The research project “Archive Archaeology: Preserving and Sharing Palmyra’s Cultural Heritage through Harald Ingholt’s Digital Archives”, funded by the ALIPH Foundation and affiliated with the Centre for Urban Network Evolutions (UrbNet), School of Culture and Society, Aarhus University, is looking to recruit a full-time (37 hours/week) postdoctoral fellow for the period 1 October 2020 – 30 September 2021, with the possibility of a one-year extension.

Place of employment: Nobelparken, Jens Chr. Skous Vej, 8000 Aarhus C. As the project is affiliated with UrbNet at AU Campus Moesgård, the successful applicant is also expected to spend some time in Højbjerg.

The position

The successful applicant is expected to take on a key role in researching and publishing Harald Ingholt’s digital archive, which consists of documentation images and notes on objects. The successful applicant will work within an already established and expanding team comprising a project director, postdoc researchers, research assistants and student helpers. We expect the successful applicant to integrate actively into this existing framework. Tasks include:

-Taking a lead role in digitising the archive

-Publishing research emerging from the project

-Assisting the project director in supervising research assistants and student helpers

-Facilitating processes in connection with funding applications

-Reporting to funding agencies


Applicants are expected to have the following qualifications:

-A PhD in classical archaeology or a related discipline (this is a minimum requirement)

-Language skills: English (spoken and written), German (reading), French (reading), Italian (reading), Latin, Ancient Greek, Semitic languages (at least ancient Aramaic), and skills within the field of ancient historical sources.

-Historiographical competences and the ability to work critically with ancient historical sources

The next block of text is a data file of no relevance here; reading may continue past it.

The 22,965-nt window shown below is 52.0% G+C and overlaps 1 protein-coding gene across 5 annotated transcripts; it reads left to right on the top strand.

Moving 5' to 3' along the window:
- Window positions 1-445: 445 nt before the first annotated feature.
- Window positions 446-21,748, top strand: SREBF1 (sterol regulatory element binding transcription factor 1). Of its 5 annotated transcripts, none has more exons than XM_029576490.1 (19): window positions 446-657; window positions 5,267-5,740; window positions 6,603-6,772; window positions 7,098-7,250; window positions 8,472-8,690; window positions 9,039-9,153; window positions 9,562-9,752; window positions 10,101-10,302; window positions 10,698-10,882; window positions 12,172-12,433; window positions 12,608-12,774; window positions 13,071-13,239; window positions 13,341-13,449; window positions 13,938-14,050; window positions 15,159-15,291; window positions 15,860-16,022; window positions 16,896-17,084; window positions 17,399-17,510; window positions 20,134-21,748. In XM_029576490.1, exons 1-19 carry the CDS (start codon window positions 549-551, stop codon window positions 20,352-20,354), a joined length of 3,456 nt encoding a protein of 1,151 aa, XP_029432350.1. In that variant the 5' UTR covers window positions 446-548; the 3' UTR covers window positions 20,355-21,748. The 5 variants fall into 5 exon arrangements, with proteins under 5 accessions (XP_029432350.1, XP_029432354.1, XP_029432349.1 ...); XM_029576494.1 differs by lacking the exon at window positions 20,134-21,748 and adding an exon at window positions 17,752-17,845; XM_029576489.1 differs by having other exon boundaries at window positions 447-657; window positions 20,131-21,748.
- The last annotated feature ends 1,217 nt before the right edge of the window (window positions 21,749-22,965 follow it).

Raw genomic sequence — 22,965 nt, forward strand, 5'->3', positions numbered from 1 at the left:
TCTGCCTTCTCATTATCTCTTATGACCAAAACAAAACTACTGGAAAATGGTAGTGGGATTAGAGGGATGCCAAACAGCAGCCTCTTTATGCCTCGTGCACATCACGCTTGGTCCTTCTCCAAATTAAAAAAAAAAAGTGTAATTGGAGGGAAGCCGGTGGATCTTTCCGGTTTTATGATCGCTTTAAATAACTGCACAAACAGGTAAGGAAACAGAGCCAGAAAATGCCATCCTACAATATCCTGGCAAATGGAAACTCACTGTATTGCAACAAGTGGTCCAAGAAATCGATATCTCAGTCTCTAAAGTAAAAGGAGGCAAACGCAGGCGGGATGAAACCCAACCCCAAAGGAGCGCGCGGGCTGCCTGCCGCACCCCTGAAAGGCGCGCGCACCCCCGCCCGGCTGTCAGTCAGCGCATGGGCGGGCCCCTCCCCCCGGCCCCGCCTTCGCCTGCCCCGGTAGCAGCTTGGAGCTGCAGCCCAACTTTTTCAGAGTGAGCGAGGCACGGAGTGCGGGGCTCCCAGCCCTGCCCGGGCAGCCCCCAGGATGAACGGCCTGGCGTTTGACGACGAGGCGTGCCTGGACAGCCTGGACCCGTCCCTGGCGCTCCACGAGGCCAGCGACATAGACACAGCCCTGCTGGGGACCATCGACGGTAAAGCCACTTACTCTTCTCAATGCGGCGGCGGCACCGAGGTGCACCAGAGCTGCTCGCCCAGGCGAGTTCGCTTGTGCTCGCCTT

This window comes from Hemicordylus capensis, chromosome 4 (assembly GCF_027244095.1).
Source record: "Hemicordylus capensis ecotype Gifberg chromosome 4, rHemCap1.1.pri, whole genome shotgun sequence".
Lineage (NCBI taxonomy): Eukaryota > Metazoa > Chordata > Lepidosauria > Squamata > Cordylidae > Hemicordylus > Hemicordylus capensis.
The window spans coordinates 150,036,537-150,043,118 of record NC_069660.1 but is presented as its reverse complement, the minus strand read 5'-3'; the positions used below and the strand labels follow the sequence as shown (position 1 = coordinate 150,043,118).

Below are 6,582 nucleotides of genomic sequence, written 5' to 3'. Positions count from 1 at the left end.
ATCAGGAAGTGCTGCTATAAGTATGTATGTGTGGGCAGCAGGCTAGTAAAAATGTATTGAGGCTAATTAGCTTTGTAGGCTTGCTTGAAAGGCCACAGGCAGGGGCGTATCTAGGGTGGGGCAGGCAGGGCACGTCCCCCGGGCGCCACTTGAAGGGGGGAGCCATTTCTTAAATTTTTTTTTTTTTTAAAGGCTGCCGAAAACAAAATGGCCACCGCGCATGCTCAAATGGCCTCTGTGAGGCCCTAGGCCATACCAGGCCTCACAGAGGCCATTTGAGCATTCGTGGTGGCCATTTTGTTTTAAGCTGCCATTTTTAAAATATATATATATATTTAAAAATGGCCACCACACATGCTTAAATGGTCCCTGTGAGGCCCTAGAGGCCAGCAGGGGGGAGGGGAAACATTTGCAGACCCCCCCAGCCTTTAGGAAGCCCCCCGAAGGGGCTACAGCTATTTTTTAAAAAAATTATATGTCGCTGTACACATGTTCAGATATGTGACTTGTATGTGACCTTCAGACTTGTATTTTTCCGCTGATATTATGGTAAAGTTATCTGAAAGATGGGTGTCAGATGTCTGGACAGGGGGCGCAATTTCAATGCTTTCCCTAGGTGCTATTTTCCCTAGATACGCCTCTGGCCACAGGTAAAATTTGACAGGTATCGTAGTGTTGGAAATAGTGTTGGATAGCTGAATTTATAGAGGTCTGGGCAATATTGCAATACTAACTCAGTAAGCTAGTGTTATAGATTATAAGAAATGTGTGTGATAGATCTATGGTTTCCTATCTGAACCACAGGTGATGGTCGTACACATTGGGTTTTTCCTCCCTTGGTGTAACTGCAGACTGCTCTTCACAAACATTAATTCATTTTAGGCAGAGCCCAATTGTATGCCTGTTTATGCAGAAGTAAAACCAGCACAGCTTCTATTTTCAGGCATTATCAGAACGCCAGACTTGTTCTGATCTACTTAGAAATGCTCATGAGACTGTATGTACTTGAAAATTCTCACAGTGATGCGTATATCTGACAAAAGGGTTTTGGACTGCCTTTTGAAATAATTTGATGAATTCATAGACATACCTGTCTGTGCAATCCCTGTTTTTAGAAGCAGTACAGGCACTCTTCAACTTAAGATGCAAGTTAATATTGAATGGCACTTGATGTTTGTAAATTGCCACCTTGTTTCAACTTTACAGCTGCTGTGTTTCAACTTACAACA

-The ability to manage joint and collaborate research

-A methodological and structured approach to work

-Good organisational skills and excellent attention to detail

-Flexibility and the ability to prioritise

-Good time-management skills and the ability to meet deadlines

-Good interpersonal and collaborative skills

The application must be uploaded in English.

Further information

For further information about the position, please contact Professor Rubina Raja ([email protected]).

For more information about applications, please contact HR supporter Marianne Birn ([email protected]).

About the project

The project Archive Archaeology: Preserving and Sharing Palmyra’s Cultural Heritage through Harald Ingholt’s Digital Archives has three main objectives:
(1) To publish Ingholt’s archive digitally and make this archive publically accessible online in a searchable form, and to publish Ingholt’s excavation diaries, including a full assessment of the graves they document
(2) To assess the damage to and loss of Palmyrene cultural heritage based on the primary evidence collected in the unpublished archive and the diaries
(3) To reconstruct lost and damaged contexts based on the evidence collected in the archive.

The project is led by Professor Rubina Raja, who is one of the leading scholars of Palmyrene art and culture. As Director of the Palmyra Portrait Project, Rubina Raja has also organised several international conferences and two major exhibitions, published extensively on Palmyrene society and heritage, and, together with her team, collected over 4,000 portraits from Palmyra, of which more than a quarter are located in Syria and the remainder are dispersed around the world.

The project will have several long-term outcomes. Thanks to the information collected in the archive and the excavation diaries, and together with the research already conducted by the Palmyra Portrait Project in preparation for this project, it will be possible to recontextualise and recreate artefact assemblages that have been affected by the war in Syria. The project can furthermore help identify and trace looted antiquities. It will also be possible to reconstruct and situate the context of damaged and destroyed antiquities within the framework of Palmyrene archaeology. This will give the people of Palmyra access to lost heritage and contribute to reconstruction and redisplay efforts in the city. Since the material will be made searchable and open access, it will be possible for a range of individuals and institutions to perform further research with the published material. This will be a major step forward in documentation practice, since, in many documentation projects, data is not or cannot be made available on an open access basis.

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